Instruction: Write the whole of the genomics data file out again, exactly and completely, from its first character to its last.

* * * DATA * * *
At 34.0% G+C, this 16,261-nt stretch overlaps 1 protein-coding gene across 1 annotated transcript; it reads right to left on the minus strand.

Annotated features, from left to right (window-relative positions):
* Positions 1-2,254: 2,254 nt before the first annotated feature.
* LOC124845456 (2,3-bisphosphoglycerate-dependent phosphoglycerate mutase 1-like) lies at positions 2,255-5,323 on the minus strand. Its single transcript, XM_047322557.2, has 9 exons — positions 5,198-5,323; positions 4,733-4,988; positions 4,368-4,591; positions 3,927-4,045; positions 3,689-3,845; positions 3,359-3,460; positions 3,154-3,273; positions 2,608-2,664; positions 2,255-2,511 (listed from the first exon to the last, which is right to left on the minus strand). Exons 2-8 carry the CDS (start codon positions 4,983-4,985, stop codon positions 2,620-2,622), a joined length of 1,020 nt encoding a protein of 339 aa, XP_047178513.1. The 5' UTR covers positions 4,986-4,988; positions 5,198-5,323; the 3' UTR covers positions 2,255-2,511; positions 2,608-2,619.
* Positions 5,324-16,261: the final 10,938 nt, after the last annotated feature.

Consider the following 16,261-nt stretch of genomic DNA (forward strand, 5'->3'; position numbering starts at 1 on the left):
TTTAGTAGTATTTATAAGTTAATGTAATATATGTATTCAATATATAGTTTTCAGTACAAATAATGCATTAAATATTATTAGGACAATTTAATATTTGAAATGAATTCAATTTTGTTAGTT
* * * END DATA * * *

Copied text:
At 34.0% G+C, this 16,261-nt stretch overlaps 1 protein-coding gene across 1 annotated transcript; it reads right to left on the minus strand.

Annotated features, from left to right (window-relative positions):
* Positions 1-2,254: 2,254 nt before the first annotated feature.
* LOC124845456 (2,3-bisphosphoglycerate-dependent phosphoglycerate mutase 1-like) lies at positions 2,255-5,323 on the minus strand. Its single transcript, XM_047322557.2, has 9 exons — positions 5,198-5,323; positions 4,733-4,988; positions 4,368-4,591; positions 3,927-4,045; positions 3,689-3,845; positions 3,359-3,460; positions 3,154-3,273; positions 2,608-2,664; positions 2,255-2,511 (listed from the first exon to the last, which is right to left on the minus strand). Exons 2-8 carry the CDS (start codon positions 4,983-4,985, stop codon positions 2,620-2,622), a joined length of 1,020 nt encoding a protein of 339 aa, XP_047178513.1. The 5' UTR covers positions 4,986-4,988; positions 5,198-5,323; the 3' UTR covers positions 2,255-2,511; positions 2,608-2,619.
* Positions 5,324-16,261: the final 10,938 nt, after the last annotated feature.

Consider the following 16,261-nt stretch of genomic DNA (forward strand, 5'->3'; position numbering starts at 1 on the left):
TTTAGTAGTATTTATAAGTTAATGTAATATATGTATTCAATATATAGTTTTCAGTACAAATAATGCATTAAATATTATTAGGACAATTTAATATTTGAAATGAATTCAATTTTGTTAGTT